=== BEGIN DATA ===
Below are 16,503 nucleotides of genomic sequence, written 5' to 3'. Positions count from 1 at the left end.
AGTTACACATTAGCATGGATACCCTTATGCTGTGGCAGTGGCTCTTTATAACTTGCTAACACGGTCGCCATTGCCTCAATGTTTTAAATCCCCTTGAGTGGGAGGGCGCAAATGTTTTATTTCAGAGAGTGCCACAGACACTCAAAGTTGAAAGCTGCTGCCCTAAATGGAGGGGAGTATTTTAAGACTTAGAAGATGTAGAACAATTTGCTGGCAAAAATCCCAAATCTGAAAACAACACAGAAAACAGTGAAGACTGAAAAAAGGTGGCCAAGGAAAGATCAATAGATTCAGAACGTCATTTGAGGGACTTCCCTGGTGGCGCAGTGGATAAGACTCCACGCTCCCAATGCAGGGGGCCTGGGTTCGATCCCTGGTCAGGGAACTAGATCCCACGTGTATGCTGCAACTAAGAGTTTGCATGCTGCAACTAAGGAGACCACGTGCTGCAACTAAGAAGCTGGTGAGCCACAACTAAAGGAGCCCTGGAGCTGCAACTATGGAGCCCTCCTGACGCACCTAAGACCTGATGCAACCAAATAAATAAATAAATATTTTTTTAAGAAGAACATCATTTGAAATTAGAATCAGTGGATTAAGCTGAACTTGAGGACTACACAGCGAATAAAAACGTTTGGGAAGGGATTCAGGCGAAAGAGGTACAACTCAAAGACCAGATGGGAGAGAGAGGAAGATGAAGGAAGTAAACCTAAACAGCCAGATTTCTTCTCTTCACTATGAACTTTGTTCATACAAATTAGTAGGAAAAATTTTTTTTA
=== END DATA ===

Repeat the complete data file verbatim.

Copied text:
Below are 16,503 nucleotides of genomic sequence, written 5' to 3'. Positions count from 1 at the left end.
AGTTACACATTAGCATGGATACCCTTATGCTGTGGCAGTGGCTCTTTATAACTTGCTAACACGGTCGCCATTGCCTCAATGTTTTAAATCCCCTTGAGTGGGAGGGCGCAAATGTTTTATTTCAGAGAGTGCCACAGACACTCAAAGTTGAAAGCTGCTGCCCTAAATGGAGGGGAGTATTTTAAGACTTAGAAGATGTAGAACAATTTGCTGGCAAAAATCCCAAATCTGAAAACAACACAGAAAACAGTGAAGACTGAAAAAAGGTGGCCAAGGAAAGATCAATAGATTCAGAACGTCATTTGAGGGACTTCCCTGGTGGCGCAGTGGATAAGACTCCACGCTCCCAATGCAGGGGGCCTGGGTTCGATCCCTGGTCAGGGAACTAGATCCCACGTGTATGCTGCAACTAAGAGTTTGCATGCTGCAACTAAGGAGACCACGTGCTGCAACTAAGAAGCTGGTGAGCCACAACTAAAGGAGCCCTGGAGCTGCAACTATGGAGCCCTCCTGACGCACCTAAGACCTGATGCAACCAAATAAATAAATAAATATTTTTTTAAGAAGAACATCATTTGAAATTAGAATCAGTGGATTAAGCTGAACTTGAGGACTACACAGCGAATAAAAACGTTTGGGAAGGGATTCAGGCGAAAGAGGTACAACTCAAAGACCAGATGGGAGAGAGAGGAAGATGAAGGAAGTAAACCTAAACAGCCAGATTTCTTCTCTTCACTATGAACTTTGTTCATACAAATTAGTAGGAAAAATTTTTTTTA